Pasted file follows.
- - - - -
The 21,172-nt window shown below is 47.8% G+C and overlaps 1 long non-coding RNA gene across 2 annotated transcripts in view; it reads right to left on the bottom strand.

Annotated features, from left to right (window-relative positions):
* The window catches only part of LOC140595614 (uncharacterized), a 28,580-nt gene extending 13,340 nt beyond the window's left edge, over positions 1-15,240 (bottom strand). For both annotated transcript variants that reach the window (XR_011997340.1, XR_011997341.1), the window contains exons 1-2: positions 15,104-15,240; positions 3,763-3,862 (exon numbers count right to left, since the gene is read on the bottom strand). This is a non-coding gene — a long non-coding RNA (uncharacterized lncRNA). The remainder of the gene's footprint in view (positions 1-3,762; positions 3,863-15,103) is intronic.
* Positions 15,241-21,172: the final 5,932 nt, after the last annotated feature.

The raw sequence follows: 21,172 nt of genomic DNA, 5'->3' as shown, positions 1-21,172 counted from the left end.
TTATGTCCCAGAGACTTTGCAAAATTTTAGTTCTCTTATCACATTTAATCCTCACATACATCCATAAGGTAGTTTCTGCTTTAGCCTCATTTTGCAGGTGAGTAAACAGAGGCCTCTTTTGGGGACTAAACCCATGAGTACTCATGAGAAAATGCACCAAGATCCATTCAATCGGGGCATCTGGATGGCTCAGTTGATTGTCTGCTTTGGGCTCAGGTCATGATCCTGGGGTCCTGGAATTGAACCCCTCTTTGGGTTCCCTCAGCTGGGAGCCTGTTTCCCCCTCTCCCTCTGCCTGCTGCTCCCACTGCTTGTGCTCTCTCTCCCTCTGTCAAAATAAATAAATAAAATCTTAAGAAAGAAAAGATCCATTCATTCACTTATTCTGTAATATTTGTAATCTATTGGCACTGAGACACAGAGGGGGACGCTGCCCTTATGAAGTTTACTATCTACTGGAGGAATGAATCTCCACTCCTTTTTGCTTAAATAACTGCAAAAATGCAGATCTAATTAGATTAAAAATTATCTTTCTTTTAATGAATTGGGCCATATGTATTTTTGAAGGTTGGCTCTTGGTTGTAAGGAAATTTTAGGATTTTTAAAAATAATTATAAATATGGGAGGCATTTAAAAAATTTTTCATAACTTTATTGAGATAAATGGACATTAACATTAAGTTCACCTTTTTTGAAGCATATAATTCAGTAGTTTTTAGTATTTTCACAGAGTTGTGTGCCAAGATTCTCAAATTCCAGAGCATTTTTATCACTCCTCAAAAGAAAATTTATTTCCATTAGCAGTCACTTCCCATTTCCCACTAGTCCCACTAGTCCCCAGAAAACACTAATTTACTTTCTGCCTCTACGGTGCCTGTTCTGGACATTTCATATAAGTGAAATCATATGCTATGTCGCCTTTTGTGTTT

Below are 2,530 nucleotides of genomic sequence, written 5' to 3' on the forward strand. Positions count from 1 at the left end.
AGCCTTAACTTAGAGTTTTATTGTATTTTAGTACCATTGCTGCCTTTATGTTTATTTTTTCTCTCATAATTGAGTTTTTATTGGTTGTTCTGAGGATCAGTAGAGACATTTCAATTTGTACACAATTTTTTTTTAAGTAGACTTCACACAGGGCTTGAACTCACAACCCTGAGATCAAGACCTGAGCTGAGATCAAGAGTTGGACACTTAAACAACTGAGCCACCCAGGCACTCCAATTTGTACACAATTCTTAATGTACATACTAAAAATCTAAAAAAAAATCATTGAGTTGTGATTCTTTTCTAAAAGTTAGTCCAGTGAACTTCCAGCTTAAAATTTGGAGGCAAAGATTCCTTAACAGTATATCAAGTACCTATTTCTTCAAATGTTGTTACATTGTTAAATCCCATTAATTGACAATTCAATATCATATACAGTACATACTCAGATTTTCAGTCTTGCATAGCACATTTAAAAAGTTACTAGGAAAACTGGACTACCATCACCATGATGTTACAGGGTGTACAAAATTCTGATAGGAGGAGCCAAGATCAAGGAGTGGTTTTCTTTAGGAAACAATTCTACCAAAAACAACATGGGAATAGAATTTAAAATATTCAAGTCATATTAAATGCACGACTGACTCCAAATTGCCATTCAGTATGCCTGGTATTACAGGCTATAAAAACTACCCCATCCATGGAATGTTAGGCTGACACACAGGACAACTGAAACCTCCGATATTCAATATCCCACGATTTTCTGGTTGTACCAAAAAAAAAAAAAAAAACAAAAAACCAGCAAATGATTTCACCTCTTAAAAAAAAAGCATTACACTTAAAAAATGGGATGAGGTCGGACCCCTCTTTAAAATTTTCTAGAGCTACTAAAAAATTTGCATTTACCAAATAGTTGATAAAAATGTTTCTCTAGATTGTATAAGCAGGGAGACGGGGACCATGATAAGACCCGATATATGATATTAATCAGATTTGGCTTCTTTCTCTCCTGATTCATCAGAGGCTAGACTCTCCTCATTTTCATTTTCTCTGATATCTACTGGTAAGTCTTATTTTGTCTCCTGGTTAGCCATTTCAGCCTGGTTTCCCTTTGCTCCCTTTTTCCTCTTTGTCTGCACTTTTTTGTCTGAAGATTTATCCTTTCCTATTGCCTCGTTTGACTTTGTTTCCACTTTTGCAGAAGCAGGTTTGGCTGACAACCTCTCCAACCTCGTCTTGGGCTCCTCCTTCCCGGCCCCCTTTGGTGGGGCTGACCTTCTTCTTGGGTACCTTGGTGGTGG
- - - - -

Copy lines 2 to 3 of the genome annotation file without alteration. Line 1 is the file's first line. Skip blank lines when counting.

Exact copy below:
Annotated features, from left to right (window-relative positions):
* The window catches only part of LOC140595614 (uncharacterized), a 28,580-nt gene extending 13,340 nt beyond the window's left edge, over positions 1-15,240 (bottom strand). For both annotated transcript variants that reach the window (XR_011997340.1, XR_011997341.1), the window contains exons 1-2: positions 15,104-15,240; positions 3,763-3,862 (exon numbers count right to left, since the gene is read on the bottom strand). This is a non-coding gene — a long non-coding RNA (uncharacterized lncRNA). The remainder of the gene's footprint in view (positions 1-3,762; positions 3,863-15,103) is intronic.